KNF associates are frequently asked, “How do I select the best pump for my application, given a specific set of requirements”? While it is worth noting that no two design engineers’ specifications are alike, there are pump selection guidelines which are both useful and consistent across many diverse applications. The following article, authored by KNF Business Development Manager, Dave Vanderbeck, provides 11 such tips for selecting an electric air/gas pump.
“The fundamental design criteria for selecting an electrically operated diaphragm pump to handle air or gases has been well-covered around essential issues such as flow rates, inlet and outlet loads, chemical compatibility, voltage, and ambient and media temperature. But other equally important parameters are often overlooked. Here’s a rundown of the most important:
1. External Leakage. This involves media escaping from inside the pump or outside air leaking in and diluting the sample. Depending on the application, a simple bubble-tight construction may be acceptable with various improvements, including use of a secondary safety diaphragm to provide leak tightness of <0.000006 mBar l/sec. The first step is to define the level of leakage that the system can tolerate and then accommodate from there.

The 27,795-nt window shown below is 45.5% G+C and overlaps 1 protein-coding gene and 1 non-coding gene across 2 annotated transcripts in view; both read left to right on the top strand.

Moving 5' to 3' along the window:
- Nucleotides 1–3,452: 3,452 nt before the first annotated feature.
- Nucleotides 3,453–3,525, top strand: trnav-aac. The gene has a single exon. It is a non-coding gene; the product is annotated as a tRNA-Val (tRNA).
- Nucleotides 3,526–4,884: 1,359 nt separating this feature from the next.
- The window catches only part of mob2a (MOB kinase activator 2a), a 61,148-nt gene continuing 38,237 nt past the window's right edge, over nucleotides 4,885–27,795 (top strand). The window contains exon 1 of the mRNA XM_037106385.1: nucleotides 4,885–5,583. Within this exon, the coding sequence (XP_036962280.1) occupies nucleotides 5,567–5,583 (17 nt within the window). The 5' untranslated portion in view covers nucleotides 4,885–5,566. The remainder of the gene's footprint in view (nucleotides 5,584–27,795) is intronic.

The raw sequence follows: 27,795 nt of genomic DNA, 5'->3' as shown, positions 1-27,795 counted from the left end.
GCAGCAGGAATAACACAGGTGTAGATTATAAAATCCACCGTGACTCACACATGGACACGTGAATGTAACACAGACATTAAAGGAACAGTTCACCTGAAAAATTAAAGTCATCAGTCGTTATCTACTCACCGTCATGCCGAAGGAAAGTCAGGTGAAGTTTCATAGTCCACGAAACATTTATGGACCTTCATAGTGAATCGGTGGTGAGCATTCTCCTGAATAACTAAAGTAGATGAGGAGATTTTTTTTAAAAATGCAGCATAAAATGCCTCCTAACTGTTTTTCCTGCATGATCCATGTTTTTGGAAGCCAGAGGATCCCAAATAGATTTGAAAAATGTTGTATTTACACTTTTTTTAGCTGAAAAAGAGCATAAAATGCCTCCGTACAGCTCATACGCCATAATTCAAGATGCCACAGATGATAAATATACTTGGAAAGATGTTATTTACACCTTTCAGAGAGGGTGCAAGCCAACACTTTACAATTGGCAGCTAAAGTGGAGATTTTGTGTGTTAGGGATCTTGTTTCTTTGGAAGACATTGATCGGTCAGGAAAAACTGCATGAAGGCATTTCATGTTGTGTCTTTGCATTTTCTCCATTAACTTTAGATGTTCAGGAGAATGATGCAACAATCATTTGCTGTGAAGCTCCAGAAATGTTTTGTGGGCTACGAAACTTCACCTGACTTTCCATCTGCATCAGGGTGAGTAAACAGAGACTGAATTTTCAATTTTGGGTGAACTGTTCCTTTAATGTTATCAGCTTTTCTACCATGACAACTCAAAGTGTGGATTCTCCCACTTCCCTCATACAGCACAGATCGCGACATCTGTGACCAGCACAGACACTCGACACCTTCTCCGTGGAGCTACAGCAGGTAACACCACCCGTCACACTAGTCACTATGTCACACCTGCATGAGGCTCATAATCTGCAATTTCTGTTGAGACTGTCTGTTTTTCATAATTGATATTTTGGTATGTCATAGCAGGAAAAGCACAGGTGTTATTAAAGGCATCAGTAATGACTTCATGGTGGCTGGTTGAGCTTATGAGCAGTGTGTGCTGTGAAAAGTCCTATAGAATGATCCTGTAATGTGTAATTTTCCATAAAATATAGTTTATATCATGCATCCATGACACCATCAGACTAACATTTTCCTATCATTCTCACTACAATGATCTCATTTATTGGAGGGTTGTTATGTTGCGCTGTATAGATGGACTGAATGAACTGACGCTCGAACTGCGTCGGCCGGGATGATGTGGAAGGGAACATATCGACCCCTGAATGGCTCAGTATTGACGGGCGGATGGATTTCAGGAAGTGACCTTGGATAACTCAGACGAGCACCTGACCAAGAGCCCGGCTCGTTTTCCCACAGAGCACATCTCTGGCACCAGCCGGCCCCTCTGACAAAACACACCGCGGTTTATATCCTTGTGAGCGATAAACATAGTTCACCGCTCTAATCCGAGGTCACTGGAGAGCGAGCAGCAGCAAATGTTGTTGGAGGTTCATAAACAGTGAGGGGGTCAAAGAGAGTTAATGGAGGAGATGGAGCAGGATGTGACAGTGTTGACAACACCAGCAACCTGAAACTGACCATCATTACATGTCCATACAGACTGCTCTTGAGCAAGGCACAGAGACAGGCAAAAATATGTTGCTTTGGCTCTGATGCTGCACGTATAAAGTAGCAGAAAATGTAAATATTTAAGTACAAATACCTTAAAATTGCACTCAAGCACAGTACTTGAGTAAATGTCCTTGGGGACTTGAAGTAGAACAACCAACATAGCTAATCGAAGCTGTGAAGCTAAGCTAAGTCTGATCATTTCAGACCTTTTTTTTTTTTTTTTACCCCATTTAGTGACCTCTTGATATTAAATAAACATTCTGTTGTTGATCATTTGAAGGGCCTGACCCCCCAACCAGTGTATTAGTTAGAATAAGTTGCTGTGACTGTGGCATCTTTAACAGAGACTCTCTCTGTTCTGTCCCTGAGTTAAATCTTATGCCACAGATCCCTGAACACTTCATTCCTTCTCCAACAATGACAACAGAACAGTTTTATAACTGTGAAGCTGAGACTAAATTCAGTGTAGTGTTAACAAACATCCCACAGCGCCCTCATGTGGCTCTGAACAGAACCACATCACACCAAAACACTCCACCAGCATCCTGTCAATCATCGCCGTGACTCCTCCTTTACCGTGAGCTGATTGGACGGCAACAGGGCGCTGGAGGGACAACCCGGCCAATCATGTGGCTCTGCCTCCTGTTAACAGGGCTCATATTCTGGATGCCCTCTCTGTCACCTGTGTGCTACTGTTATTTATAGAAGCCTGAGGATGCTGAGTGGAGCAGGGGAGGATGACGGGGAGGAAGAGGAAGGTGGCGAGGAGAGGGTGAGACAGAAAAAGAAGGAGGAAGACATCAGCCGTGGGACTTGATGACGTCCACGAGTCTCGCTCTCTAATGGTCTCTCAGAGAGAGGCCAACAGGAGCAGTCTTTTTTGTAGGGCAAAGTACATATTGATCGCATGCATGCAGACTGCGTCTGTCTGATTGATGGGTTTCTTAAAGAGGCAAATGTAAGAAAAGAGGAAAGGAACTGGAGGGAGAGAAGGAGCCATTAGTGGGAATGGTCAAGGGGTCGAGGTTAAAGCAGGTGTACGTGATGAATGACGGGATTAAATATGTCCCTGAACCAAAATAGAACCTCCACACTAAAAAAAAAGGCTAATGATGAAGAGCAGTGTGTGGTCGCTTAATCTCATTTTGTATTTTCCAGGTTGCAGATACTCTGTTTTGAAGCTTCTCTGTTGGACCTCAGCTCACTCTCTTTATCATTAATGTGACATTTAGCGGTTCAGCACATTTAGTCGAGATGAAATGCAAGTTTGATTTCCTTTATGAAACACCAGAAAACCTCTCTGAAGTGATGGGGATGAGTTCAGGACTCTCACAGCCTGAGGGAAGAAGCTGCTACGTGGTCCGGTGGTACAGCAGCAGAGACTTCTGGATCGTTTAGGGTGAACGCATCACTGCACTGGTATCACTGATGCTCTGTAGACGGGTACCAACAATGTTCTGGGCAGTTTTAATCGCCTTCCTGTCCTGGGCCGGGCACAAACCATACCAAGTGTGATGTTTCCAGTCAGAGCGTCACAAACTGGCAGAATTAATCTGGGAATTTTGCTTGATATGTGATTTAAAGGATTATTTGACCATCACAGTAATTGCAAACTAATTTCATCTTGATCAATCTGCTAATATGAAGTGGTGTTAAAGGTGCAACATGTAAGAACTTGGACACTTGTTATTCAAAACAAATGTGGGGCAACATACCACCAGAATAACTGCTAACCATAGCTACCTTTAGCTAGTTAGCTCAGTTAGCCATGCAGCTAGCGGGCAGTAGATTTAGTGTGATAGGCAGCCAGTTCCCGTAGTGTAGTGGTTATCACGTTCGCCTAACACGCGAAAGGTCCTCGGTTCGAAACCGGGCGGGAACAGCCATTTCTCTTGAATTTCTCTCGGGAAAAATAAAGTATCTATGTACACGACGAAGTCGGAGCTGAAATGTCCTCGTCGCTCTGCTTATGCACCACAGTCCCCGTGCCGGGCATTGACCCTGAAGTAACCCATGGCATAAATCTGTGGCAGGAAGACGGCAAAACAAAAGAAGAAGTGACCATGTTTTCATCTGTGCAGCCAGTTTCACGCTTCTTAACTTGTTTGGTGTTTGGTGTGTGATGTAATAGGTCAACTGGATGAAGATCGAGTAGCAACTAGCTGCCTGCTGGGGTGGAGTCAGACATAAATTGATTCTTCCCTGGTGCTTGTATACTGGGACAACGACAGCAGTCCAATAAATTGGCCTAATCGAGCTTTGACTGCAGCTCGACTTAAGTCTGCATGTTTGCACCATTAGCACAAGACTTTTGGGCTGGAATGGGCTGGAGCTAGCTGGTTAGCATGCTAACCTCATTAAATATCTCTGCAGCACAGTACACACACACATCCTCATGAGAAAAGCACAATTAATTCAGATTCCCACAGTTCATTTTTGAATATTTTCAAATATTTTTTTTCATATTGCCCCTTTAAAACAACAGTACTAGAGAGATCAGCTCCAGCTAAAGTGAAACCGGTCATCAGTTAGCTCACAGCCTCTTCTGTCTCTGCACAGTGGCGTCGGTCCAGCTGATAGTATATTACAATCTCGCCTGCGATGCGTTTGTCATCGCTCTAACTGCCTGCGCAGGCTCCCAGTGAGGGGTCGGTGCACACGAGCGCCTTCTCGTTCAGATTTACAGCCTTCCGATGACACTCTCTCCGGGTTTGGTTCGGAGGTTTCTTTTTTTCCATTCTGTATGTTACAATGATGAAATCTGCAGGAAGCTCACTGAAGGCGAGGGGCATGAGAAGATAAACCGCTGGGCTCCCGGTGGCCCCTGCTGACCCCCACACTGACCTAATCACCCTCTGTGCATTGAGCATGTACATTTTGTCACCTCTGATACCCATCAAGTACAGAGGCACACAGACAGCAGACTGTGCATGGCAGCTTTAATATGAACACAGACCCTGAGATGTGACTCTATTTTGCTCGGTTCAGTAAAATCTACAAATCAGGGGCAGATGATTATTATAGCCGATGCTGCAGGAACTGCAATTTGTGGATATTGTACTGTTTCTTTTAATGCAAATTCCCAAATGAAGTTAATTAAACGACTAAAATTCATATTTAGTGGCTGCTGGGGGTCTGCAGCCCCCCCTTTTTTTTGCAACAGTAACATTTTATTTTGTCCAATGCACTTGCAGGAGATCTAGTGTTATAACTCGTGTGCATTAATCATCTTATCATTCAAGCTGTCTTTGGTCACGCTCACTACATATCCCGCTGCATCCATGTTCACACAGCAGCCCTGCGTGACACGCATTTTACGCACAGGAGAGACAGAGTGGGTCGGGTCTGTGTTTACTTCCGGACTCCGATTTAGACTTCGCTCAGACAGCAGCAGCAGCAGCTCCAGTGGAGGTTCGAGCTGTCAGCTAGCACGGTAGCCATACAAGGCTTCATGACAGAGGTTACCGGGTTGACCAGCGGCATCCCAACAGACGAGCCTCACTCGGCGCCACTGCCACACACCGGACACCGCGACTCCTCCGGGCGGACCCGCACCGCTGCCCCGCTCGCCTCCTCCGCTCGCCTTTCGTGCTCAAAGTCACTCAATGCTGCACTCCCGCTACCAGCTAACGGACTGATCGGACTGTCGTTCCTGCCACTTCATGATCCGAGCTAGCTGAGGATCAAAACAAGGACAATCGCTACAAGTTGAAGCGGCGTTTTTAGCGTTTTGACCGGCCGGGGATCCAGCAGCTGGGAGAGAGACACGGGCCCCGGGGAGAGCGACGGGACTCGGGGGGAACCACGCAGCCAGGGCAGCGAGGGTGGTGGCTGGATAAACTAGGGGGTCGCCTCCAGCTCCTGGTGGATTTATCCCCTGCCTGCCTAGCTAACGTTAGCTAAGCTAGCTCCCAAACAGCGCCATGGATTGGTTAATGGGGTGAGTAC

2. Reverse Flow Leakage. The valves inside a pump typically are not designed to be absolutely tight when the pump is off. If absolute tightness becomes necessary, a pump modification, check valve or other option should be discussed with the pump designer’s technical contact.
3. Through Leakage. The internal geometry of a pump is such that flow from inlet to outlet occurs with minimum loss. Ideally, the loss is only the force necessary to open the valves. In the “off” position this leads to the possibility of a siphoning effect through the pump. A simple pressure control valve, check valve with suitable cracking pressure, or other modifications to the pump and/or system should be considered as counter-measures.”